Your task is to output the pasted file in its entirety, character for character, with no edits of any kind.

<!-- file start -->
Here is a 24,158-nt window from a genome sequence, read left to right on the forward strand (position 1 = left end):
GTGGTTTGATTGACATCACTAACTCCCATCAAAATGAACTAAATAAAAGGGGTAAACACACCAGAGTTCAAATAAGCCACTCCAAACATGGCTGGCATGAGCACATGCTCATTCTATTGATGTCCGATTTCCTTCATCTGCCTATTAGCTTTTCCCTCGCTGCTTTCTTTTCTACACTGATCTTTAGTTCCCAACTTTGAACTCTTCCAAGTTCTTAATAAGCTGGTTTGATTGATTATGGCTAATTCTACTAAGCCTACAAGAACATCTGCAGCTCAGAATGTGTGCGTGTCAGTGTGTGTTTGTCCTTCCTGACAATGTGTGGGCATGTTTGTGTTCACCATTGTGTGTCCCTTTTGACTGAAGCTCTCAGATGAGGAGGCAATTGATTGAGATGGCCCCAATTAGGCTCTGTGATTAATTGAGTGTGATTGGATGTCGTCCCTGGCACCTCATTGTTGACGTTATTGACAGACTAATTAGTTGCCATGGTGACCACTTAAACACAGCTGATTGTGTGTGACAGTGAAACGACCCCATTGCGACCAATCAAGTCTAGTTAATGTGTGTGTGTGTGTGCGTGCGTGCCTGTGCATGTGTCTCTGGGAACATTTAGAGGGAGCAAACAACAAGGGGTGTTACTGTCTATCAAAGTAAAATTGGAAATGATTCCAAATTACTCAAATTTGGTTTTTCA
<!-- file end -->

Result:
Here is a 24,158-nt window from a genome sequence, read left to right on the forward strand (position 1 = left end):
GTGGTTTGATTGACATCACTAACTCCCATCAAAATGAACTAAATAAAAGGGGTAAACACACCAGAGTTCAAATAAGCCACTCCAAACATGGCTGGCATGAGCACATGCTCATTCTATTGATGTCCGATTTCCTTCATCTGCCTATTAGCTTTTCCCTCGCTGCTTTCTTTTCTACACTGATCTTTAGTTCCCAACTTTGAACTCTTCCAAGTTCTTAATAAGCTGGTTTGATTGATTATGGCTAATTCTACTAAGCCTACAAGAACATCTGCAGCTCAGAATGTGTGCGTGTCAGTGTGTGTTTGTCCTTCCTGACAATGTGTGGGCATGTTTGTGTTCACCATTGTGTGTCCCTTTTGACTGAAGCTCTCAGATGAGGAGGCAATTGATTGAGATGGCCCCAATTAGGCTCTGTGATTAATTGAGTGTGATTGGATGTCGTCCCTGGCACCTCATTGTTGACGTTATTGACAGACTAATTAGTTGCCATGGTGACCACTTAAACACAGCTGATTGTGTGTGACAGTGAAACGACCCCATTGCGACCAATCAAGTCTAGTTAATGTGTGTGTGTGTGTGCGTGCGTGCCTGTGCATGTGTCTCTGGGAACATTTAGAGGGAGCAAACAACAAGGGGTGTTACTGTCTATCAAAGTAAAATTGGAAATGATTCCAAATTACTCAAATTTGGTTTTTCA